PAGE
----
His performance of Liszt’s “Petrarch Sonnet” is more poetic than Gyorgy Cziffra’s, if less rhythmically stunning, but he pulls out all the stops in Ravel’s “Alborada del gracioso,” the finest performance of this piece I’ve ever heard and, in fact, a disc to equal Kapell’s contemporaneous recording of Liszt’s Mephisto Waltz in power, color, and nuance. Equally dazzling, and entirely new to me, was his version of Enescu’s Third Sonata, a thorny work that he makes crystal clear by rapidly shifting color and mood, turning the “thorny” dissonances convincingly musical. The same approach is applied to the Bartók Third Concerto, which, if you are familiar with Bartók’s own playing on disc, you’ll find is an authentic approach.
The Grieg and Schumann concertos with the Philharmonia Orchestra are equally classic, so convincing that it’s hard to get away from their combination of glittering technique and smoldering intensity. In retrospect, it’s hard to believe that Lipatti disliked Karajan’s “super-classical” approach: there’s a kinetic energy here that works wonders. Leif Ove Andsnes has since surpassed his Grieg, due in large part to the more highly charged conducting of Mariss Jansons, but the only version of the Schumann I’ve heard that is better than Lipatti/Karajan is a 1950 broadcast by Lipatti with Ernest Ansermet.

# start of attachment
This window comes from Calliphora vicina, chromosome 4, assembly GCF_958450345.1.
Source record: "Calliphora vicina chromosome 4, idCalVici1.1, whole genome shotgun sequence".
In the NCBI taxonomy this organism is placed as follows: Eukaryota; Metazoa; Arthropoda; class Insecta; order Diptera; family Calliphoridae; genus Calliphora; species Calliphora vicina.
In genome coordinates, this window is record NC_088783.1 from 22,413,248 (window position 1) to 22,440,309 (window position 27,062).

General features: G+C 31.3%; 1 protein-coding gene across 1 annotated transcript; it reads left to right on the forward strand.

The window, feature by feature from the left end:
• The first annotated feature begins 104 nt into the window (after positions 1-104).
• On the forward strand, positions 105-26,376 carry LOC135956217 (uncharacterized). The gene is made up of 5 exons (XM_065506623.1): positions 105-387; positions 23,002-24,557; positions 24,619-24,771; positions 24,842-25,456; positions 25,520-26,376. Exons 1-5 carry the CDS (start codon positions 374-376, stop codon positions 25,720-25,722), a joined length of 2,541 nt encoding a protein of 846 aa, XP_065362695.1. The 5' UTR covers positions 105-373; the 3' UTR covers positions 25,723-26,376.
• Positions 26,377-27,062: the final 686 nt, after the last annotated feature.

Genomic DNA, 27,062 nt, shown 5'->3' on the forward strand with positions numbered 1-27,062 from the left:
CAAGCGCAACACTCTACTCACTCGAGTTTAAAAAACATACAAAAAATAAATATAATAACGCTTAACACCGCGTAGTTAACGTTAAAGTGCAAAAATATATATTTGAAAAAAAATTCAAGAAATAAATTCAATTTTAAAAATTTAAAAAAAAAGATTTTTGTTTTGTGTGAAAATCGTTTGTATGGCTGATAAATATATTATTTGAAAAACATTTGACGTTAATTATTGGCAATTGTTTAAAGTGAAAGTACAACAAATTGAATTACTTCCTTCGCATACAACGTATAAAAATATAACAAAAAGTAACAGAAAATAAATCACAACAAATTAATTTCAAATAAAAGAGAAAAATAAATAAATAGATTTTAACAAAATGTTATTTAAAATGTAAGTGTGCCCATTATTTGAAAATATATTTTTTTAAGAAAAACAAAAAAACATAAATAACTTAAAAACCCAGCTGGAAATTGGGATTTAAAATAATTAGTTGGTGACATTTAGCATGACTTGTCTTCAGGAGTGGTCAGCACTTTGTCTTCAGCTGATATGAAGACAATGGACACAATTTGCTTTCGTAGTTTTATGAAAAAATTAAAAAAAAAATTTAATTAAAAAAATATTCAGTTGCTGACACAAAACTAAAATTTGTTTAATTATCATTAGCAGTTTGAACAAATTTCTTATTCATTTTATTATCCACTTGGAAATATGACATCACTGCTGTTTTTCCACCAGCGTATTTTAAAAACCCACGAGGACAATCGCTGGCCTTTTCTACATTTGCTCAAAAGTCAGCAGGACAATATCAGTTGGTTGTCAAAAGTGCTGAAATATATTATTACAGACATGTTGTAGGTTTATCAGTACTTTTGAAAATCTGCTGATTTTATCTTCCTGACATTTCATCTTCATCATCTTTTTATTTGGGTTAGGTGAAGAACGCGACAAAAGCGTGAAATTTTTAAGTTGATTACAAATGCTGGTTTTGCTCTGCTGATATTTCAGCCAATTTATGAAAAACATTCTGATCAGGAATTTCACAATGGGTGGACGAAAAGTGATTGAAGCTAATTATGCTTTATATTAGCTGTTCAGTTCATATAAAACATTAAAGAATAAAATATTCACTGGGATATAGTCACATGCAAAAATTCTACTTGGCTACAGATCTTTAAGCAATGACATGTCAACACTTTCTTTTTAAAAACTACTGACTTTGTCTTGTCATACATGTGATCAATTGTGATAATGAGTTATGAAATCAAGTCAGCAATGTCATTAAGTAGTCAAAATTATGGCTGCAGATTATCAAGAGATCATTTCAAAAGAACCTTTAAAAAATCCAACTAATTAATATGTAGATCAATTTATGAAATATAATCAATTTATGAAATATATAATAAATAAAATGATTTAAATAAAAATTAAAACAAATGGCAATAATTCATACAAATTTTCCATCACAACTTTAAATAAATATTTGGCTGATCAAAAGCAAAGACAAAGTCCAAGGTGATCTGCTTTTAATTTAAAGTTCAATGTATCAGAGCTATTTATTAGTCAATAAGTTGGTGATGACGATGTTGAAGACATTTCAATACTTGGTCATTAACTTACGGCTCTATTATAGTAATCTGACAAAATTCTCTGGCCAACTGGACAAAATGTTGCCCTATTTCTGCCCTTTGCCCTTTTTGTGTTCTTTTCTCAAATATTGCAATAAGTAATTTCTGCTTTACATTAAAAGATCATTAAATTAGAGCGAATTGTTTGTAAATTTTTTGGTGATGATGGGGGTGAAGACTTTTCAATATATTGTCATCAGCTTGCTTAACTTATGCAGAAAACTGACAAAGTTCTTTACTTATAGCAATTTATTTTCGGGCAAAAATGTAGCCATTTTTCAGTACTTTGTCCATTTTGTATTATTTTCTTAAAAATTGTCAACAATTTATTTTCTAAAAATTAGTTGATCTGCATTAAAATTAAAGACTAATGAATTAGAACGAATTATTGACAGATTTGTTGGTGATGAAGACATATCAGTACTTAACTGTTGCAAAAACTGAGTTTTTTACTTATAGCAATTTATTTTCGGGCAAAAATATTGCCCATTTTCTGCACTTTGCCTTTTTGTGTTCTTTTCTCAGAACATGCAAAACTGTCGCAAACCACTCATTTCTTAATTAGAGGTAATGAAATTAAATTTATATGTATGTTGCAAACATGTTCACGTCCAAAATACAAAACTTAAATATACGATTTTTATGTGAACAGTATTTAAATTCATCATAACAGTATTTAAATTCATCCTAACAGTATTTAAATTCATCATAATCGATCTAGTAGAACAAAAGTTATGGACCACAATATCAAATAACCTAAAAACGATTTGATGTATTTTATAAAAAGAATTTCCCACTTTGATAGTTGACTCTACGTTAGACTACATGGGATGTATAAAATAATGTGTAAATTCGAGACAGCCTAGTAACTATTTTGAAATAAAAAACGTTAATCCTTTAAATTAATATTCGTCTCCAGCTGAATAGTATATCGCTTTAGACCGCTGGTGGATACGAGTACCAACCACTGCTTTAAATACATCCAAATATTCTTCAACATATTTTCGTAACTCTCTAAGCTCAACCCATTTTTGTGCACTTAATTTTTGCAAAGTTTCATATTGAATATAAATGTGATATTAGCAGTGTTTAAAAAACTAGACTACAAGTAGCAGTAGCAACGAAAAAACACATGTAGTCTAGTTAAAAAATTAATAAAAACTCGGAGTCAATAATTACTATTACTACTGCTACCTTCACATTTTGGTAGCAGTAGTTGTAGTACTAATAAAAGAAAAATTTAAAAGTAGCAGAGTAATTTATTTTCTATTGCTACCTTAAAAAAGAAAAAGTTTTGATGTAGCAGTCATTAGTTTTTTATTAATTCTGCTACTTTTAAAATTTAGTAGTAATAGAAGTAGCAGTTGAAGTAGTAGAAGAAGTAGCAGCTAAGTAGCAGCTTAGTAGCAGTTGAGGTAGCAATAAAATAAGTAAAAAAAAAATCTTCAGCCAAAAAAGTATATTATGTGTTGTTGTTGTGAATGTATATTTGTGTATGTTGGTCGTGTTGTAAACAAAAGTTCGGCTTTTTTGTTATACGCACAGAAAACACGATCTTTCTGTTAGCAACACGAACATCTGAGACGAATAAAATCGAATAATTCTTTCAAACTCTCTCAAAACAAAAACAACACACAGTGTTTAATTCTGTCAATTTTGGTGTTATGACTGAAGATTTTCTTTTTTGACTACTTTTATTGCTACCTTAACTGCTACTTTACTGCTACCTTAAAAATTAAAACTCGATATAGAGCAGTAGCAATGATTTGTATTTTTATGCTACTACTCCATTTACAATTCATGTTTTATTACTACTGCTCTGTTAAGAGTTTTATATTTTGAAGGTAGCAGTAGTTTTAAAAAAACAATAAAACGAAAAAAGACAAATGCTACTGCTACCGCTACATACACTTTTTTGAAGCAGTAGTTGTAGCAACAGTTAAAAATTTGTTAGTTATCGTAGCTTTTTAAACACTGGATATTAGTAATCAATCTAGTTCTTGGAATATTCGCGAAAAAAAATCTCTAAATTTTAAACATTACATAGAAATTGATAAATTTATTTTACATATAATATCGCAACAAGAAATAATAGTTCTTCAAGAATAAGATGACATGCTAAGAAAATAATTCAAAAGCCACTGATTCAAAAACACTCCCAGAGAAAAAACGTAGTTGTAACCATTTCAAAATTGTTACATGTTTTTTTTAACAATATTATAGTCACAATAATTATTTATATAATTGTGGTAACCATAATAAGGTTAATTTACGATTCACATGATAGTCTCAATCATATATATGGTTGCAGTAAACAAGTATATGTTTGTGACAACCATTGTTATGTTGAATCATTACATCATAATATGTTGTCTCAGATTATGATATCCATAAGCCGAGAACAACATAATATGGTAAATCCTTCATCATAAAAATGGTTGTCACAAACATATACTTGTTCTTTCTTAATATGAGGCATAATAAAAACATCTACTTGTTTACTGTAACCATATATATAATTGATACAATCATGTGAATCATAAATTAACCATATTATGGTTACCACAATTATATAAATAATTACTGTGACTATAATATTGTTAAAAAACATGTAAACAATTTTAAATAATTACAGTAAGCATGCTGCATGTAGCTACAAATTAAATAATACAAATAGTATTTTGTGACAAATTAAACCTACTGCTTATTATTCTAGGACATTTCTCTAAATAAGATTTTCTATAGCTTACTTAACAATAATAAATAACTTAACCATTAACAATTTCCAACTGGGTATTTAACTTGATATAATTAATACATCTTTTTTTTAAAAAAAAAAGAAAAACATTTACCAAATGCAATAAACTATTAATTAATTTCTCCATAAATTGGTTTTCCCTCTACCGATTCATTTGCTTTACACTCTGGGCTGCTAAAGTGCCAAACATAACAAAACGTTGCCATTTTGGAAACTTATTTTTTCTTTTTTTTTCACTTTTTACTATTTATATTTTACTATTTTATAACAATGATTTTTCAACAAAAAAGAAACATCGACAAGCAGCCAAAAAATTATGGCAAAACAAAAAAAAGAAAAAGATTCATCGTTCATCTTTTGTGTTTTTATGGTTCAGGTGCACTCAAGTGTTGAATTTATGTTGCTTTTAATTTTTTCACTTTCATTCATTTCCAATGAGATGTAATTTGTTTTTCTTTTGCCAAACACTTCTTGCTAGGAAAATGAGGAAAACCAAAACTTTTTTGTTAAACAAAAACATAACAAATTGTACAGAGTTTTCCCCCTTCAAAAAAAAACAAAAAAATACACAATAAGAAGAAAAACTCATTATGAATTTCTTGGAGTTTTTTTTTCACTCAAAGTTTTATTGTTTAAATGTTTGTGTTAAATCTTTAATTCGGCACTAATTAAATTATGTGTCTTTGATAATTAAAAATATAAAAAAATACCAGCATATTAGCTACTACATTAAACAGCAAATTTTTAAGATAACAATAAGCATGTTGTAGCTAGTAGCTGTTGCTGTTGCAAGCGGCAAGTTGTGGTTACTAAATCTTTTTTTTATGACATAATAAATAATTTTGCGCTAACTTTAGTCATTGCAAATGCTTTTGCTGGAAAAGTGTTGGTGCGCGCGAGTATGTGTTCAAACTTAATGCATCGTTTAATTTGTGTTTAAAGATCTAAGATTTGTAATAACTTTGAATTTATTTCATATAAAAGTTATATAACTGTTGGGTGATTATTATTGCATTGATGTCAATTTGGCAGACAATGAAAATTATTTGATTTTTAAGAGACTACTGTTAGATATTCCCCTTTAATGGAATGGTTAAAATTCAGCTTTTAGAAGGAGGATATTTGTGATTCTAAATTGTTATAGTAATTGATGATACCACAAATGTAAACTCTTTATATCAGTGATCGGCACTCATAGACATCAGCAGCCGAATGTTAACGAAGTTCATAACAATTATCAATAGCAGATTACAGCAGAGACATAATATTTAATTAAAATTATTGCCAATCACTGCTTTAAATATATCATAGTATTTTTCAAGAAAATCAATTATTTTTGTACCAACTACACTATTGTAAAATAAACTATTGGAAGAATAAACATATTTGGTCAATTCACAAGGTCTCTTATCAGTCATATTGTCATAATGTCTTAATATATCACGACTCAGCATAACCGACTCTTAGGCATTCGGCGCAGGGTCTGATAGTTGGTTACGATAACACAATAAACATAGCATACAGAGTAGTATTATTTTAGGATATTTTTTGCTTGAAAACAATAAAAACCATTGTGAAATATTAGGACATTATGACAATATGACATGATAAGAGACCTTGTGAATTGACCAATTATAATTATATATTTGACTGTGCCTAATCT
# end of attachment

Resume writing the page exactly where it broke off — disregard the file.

EMI could have put this set onto six CDs instead of seven, but at the budget price ($6.85 per disc), why carp? The programming is more thematic than chronological, Lipatti’s first recording (the Brahms waltzes for piano four hands with the legendary Nadia Boulanger) coming near the end of CD 3, while the first two largely consist of his most famous recordings (the Bach, Mozart, and Scarlatti sonatas, Chopin waltzes and isolated pieces) made near his home, at Radio Geneva, in July 1950. The final recital, however, does encompass all of CD 7, and although most of this material was commercially recorded a few months earlier, it’s a necessary disc. All the music is played with entirely different tempos and phrasing, the Bach Partita drier and sounding more “plucked” as if on a harpsichord, the Mozart and especially the Chopin given entirely different tempos and rhythmic emphasis. It struck me, when listening to this set, that Lipatti played the piano almost as if it were a large, wide-ranging guitar. I wonder if he ever played that instrument at any point? Even if not, the guitar simile stands. His phrases sound with a kind of clarity that resembles a plectrum rather than the hammers.